Posts Tagged ‘warning signs after birth’

Recovery after birth: common discomforts vs. warning signs

Monday, December 18th, 2017

During pregnancy, your body changed a lot. Now that your baby is here, your body is changing again. As you heal after birth, it’s normal to feel some discomforts, like soreness and fatigue. However, other symptoms may be a sign that you need follow-up medical care.

Some common postpartum symptoms can include perineum soreness, afterbirth pains, cesarean section recovery, vaginal discharge, breast engorgement, nipple pain, swelling, hemorrhoids, constipation, urinary problems and sweating.

Chances are that you’ll be healthy after giving birth. But some moms may have some health problems, like:
• Cesarean wound infection
• Deep vein thrombophlebitis (DVT), a kind of blood clot
• Endometritis, an infection in the uterus (womb)
• Mastitis, a breast infection
• Postpartum bleeding
 Postpartum depression (PPD)

Call your provider if you have any of these warning signs:
• Bleeding that’s heavier than your normal menstrual period or that gets worse
• Discharge, pain or redness that doesn’t go away or gets worse. These could be from a c-section incision (cut), episiotomy or perineal tear (a tear that happens between the vagina and rectum).
• Feelings of sadness that last longer than 10 days after giving birth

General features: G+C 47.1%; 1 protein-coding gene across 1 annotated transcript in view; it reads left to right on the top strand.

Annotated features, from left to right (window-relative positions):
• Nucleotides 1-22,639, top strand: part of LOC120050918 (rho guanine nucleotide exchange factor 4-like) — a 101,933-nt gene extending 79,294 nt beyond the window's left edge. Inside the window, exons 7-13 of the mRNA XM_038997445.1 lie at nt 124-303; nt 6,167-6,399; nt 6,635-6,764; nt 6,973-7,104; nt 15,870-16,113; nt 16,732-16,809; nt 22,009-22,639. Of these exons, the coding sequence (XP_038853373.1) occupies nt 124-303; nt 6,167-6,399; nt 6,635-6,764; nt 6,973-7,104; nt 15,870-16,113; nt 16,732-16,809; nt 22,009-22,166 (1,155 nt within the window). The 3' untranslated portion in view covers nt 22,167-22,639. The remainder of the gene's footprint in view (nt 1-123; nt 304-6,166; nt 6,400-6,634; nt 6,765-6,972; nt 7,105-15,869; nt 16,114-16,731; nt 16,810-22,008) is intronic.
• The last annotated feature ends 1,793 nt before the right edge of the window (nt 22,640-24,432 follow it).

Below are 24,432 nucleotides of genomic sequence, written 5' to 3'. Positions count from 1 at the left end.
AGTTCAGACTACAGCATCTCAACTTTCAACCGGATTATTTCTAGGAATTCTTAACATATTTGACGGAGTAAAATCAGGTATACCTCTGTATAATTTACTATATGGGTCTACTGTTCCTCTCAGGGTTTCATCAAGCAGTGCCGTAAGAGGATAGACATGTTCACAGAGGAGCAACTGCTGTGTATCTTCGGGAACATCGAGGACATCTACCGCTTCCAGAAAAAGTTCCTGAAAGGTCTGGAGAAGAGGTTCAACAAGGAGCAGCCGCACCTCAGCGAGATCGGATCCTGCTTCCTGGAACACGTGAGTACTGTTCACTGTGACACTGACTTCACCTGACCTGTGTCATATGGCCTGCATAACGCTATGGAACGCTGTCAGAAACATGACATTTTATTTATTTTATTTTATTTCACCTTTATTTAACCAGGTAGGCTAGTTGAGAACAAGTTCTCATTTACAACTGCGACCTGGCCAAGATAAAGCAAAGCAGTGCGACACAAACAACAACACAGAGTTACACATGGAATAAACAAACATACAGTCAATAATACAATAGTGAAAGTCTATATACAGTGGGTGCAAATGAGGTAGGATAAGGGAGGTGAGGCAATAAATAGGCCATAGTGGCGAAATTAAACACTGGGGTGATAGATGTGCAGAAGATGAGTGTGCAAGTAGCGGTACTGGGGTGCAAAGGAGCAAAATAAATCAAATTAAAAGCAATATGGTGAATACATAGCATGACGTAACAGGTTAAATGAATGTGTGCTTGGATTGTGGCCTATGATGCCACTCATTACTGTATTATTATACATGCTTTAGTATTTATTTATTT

• Fever higher than 100.4 F
• Pain or burning when you go to the bathroom
• Pain, swelling and tenderness in your legs, especially around your calves
• Red streaks on your breasts or painful lumps in your breast
• Severe pain in your lower belly, feeling sick to your stomach or throwing up
• Vaginal discharge that smells bad

If something feels wrong, call your health care provider. Many of these issues can be easily treated. But the key is to receive treatment before they cause a more serious problem.

If you have bleeding that can’t be controlled, chest pain, trouble breathing or signs of shock (chills, clammy skin, dizziness, fainting or a racing heart) seek help immediately through your provider or by calling 9-1-1.

Just as pregnancy is different for every woman, recovery is too. Be sure to bring up any concerns you have with your health care provider.